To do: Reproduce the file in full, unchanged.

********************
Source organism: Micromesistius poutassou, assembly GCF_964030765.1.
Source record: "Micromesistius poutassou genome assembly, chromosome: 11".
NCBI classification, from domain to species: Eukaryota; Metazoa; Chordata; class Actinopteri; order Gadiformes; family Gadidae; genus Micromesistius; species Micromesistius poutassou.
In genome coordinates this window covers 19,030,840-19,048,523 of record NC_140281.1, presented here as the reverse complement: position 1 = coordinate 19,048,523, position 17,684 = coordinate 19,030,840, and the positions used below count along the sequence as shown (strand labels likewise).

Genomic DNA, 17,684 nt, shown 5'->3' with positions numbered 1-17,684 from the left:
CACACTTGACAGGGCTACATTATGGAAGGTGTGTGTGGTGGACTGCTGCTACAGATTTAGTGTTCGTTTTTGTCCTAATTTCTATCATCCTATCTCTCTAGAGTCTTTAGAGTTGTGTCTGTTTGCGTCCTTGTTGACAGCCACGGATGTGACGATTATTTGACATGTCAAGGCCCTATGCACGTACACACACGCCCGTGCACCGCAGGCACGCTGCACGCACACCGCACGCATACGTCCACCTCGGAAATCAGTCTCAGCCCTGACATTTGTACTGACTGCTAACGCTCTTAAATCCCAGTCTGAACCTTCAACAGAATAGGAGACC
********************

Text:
Source organism: Micromesistius poutassou, assembly GCF_964030765.1.
Source record: "Micromesistius poutassou genome assembly, chromosome: 11".
NCBI classification, from domain to species: Eukaryota; Metazoa; Chordata; class Actinopteri; order Gadiformes; family Gadidae; genus Micromesistius; species Micromesistius poutassou.
In genome coordinates this window covers 19,030,840-19,048,523 of record NC_140281.1, presented here as the reverse complement: position 1 = coordinate 19,048,523, position 17,684 = coordinate 19,030,840, and the positions used below count along the sequence as shown (strand labels likewise).

Genomic DNA, 17,684 nt, shown 5'->3' with positions numbered 1-17,684 from the left:
CACACTTGACAGGGCTACATTATGGAAGGTGTGTGTGGTGGACTGCTGCTACAGATTTAGTGTTCGTTTTTGTCCTAATTTCTATCATCCTATCTCTCTAGAGTCTTTAGAGTTGTGTCTGTTTGCGTCCTTGTTGACAGCCACGGATGTGACGATTATTTGACATGTCAAGGCCCTATGCACGTACACACACGCCCGTGCACCGCAGGCACGCTGCACGCACACCGCACGCATACGTCCACCTCGGAAATCAGTCTCAGCCCTGACATTTGTACTGACTGCTAACGCTCTTAAATCCCAGTCTGAACCTTCAACAGAATAGGAGACC